ONE of the UK’s most powerful business figures has warned that Scotland would have to increase taxes, slash spending or increase borrowing after independence, in a gloomy assessment of the country’s economic muscle.
Addressing a House of Lords committee yesterday, CBI director-general John Cridland argued that post-independence, Scotland would immediately be faced with a large budget deficit, potentially bigger proportionally than the UK’s.
As a consequence, he argued that a new government would be confronted with a choice involving “more borrowing, more taxation or reductions in spending”.
Pressed on whether the near £9bn revenues from the North Sea would ease the difficulties, Mr Cridland warned that the new country’s heavy reliance on its North Sea bounty would “produce much more volatility” within the public finances.
He added: “That produces uncertainty and that is the most damaging characteristic for building investment.”
Insisting fragmentation of the UK single market would be “inevitable”, he said: “In our judgment there would be an economic loss. It is for that reason that we have taken the view that we can’t see an economic benefit. For that reason we favour the retention of the Union.”
However, also giving evidence, Simon Walker, director-general, of the Institute of Directors, said his organisation remained on the fence, as there was division among his members on the merits of independence.
Mr Cridland claimed his own figures suggested Scotland’s current account deficit would be “in excess of 11 per cent of GDP”.
The CBI confirmed afterwards that he was basing his figures on Scottish Government statistics that estimate the country’s fiscal balance with only a per capita share of North Sea oil. The same figures show that, with a geographical share, Scotland’s deficit would be only 4 per cent, or lower than the UK’s deficit in the last financial year.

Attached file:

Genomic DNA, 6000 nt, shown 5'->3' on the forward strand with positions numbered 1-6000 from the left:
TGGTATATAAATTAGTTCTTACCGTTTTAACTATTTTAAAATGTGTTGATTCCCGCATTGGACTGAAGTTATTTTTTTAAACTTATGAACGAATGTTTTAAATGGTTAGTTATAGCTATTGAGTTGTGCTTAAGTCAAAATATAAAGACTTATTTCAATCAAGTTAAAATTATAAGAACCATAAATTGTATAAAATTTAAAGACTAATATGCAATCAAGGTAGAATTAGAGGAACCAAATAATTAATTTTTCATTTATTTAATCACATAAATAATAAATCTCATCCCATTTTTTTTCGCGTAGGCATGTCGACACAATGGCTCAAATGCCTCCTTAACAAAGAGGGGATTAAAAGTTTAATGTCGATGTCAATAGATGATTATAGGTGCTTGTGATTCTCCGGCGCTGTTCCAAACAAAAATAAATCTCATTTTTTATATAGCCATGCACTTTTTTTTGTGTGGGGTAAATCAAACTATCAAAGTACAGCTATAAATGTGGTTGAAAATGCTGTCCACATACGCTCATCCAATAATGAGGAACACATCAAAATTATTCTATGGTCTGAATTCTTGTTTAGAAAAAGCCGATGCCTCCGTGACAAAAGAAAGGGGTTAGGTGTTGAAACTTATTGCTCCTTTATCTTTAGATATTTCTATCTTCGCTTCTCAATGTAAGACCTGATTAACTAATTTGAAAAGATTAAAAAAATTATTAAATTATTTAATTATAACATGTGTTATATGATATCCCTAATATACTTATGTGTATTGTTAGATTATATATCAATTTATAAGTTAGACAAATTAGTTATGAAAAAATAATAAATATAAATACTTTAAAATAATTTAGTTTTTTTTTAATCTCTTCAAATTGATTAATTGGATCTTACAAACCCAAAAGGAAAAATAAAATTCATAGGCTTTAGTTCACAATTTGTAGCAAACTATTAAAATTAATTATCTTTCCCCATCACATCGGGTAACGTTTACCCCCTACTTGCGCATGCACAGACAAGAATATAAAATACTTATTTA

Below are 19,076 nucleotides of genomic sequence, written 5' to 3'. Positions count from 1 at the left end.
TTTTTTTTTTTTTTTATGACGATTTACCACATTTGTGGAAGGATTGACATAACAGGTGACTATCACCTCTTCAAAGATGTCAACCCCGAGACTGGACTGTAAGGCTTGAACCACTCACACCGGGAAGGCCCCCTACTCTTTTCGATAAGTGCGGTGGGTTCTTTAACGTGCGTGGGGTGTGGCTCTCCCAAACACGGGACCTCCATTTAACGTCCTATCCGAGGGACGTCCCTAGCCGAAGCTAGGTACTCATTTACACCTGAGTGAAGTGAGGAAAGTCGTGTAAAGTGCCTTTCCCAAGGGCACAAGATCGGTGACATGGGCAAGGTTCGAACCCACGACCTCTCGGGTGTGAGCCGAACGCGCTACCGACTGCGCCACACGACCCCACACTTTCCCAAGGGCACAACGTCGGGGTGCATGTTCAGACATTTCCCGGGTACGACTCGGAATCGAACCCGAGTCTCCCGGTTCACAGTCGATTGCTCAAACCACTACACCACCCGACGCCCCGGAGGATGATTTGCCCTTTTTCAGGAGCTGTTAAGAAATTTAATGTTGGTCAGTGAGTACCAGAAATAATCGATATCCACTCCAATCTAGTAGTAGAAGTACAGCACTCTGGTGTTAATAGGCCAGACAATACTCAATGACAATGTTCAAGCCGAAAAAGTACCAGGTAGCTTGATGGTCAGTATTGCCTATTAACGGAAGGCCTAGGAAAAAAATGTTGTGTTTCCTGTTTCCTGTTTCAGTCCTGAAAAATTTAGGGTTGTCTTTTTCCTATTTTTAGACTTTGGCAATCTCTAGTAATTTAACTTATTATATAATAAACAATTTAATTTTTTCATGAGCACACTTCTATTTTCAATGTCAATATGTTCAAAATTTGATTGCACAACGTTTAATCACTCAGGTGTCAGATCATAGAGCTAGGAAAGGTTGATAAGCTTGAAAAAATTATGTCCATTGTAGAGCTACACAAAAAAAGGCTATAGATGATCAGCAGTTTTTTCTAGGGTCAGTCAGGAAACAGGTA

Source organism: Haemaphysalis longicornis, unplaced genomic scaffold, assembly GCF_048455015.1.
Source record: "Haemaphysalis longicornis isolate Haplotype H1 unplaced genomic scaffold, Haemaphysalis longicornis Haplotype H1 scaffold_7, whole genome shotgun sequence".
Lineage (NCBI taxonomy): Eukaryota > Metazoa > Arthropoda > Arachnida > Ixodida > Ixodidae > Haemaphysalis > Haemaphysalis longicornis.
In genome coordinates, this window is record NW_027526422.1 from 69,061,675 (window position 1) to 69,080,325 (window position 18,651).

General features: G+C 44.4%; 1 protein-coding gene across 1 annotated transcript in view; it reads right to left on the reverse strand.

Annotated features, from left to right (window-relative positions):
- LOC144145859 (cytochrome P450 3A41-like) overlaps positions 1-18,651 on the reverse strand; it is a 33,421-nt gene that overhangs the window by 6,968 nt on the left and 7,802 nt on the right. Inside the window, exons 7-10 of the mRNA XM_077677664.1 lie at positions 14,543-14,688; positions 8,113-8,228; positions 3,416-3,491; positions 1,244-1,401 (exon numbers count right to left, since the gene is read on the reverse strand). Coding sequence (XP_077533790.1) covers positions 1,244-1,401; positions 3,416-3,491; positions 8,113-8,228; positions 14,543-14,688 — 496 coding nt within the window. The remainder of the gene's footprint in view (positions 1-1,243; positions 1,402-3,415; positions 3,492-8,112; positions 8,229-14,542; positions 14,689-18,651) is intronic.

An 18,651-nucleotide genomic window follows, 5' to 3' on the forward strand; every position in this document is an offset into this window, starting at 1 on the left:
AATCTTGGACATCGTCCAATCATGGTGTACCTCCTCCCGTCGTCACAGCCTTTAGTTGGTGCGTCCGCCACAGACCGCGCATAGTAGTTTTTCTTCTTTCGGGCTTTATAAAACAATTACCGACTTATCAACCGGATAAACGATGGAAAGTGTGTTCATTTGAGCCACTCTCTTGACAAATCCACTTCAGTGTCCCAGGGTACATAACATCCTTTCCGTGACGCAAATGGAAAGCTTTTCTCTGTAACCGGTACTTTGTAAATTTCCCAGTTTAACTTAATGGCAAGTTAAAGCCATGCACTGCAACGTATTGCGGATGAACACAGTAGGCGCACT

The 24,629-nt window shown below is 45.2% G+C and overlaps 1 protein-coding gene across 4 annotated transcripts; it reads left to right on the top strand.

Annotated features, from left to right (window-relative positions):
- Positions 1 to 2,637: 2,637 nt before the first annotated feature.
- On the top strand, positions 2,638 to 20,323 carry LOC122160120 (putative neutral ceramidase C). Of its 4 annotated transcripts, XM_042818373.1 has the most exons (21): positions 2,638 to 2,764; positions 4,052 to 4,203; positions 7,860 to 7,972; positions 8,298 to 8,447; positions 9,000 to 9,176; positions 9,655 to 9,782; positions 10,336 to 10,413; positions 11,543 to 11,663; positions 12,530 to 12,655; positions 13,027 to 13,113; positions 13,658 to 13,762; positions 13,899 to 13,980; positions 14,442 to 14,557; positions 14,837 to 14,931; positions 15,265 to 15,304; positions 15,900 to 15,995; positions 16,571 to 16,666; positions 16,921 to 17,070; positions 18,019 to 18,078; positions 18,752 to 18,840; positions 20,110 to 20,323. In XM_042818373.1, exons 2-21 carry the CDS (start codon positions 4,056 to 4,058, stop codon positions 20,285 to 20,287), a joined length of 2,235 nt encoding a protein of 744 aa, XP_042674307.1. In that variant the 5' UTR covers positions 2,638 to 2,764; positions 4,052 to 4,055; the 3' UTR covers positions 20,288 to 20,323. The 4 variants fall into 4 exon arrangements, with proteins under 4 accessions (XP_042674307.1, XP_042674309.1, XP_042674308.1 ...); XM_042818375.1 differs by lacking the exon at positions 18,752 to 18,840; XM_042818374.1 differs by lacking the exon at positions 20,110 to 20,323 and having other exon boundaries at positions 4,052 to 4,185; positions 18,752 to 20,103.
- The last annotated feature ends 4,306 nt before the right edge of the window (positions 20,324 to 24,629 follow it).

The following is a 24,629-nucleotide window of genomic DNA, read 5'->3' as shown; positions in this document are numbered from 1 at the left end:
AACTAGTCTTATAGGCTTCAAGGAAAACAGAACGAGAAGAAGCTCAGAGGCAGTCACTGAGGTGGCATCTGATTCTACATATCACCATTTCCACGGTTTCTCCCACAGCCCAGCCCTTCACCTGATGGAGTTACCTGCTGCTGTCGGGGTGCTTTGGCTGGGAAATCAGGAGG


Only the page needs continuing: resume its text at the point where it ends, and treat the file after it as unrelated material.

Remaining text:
Last night he SNP insisted last night that Mr Cridland’s warning was misplaced. A spokesman for John Swinney said: “These claims are wrong. Scotland’s public finances are in a better position than the UK’s.”
He added: “And an independent Scotland, with access to its own huge natural resources, will be the sixth wealthiest country in the developed world.”
In the evidence session, held before the Lords’ Treasury committee, Mr Cridland also suggested that, in the short term, Scotland would have to counter set-up costs as the country found its feet. “That is inevitable.”
He quoted the experience of Slovakia when it and the Czech Republic divided, saying GDP had fallen by 4 per cent, before recovering.
He also warned that as negotiations and the transition carried on after a Yes vote, the danger was that businesses would hold back on investment. “It is a fact that the British economy is held back by political uncertainty. It is a killer for business confidence.”
However, Mr Cridland praised Scotland’s ability to attract inward investment.
He said: “There is a Scottish brand that is rightly and proudly recognised around the world.”